So I questioned him about it and we ended up going for a drink and having a long discussion on this and related topics. Well, if I’m honest I mostly listened. Before that discussion I did some reading and thinking and managed to crystallize my thoughts on prayer. The main issue I had is outlined below.

(Disclaimers: IANAL (I am not a logician) and this might be full of holes, but I think my meaning is clear enough. Secondly, it borrows the idea from Ebonmuse’s thorough discussion of the Problem of Evil):

Assumption (1). The patient currently has a medical problem.
Assumption (2). Praying for the patient to be healed can cause miraculous healing of that patient.
Assumption (3). The god to whom the prayer to heal the patient is directed :-

a) Exists;
b) Is all-powerful (omnipotent);
c) Is all-knowing (omniscient);
d) Has perfect judgement;
e) Will only do what is right;

Conclusion (4). An omnipotent being would be able to heal the patient (from 3a, 3b);
Conclusion (5). An omniscient being would already know about the patient’s problem. (from 1, 3a, 3c);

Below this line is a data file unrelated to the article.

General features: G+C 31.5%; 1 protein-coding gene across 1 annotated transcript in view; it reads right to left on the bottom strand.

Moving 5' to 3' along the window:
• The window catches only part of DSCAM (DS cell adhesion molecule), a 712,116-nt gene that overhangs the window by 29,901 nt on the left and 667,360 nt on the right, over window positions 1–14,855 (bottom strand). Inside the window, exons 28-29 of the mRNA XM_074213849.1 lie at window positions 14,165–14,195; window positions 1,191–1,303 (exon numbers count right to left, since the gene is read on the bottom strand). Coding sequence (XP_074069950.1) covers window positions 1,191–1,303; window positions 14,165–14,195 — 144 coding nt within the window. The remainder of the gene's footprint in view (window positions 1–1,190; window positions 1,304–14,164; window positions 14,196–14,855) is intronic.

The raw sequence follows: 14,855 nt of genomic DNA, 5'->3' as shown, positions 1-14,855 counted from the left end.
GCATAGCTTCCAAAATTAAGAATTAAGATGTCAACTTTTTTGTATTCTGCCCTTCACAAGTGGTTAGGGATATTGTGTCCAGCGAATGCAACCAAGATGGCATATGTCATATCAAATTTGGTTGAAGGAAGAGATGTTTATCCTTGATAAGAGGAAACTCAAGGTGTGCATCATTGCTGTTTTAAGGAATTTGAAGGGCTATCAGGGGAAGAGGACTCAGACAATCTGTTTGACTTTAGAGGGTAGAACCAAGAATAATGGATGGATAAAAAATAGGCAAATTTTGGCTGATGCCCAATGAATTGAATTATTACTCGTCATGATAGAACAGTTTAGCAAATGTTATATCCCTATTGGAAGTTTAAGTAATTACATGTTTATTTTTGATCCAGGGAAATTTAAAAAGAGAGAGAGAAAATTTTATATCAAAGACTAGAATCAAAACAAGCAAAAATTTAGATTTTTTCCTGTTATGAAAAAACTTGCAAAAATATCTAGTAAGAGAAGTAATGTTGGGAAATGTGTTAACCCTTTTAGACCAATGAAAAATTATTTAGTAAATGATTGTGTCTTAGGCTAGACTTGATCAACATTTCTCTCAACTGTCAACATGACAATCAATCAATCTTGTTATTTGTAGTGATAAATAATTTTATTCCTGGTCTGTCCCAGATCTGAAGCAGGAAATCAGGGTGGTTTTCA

Conclusion (6). Any patient whom the god deems it right to heal will already be healed. (from 3d, 3e, 4, 5)
Conclusion (7). It is not right to heal the patient (from 1, 6).
Conclusion (8). Praying for the patient to heal will not cause miraculous healing of that patient (from 6, 7)

Contradiction : ( 2 & 8 )

So I ask: What makes you think you (in your less-than-infinite wisdom) can change God’s mind about healing this patient?

That’s not the only problem with the idea of praying to a god to ask for things. As Greta Christina points out if a prayer doesn’t work the answer always seems to be:

“You did something wrong. You didn’t pray hard enough. You didn’t pray right, with the right kind of feeling or faith. You didn’t get enough people to pray for you. There’s something wrong with you. It’s your fault.”

Even more perniciously, any unreliable offer of healing can cause those most in need to abandon genuine treatments which might actually help them.

I’m going to continue asking awkward questions and challenging my colleague’s ideas about prayer. He tells me he’s keen to question and test his beliefs, so I’m hopeful I may be able to encourage him to try some kind of formal test or experiment. Maybe I’m too optimistic…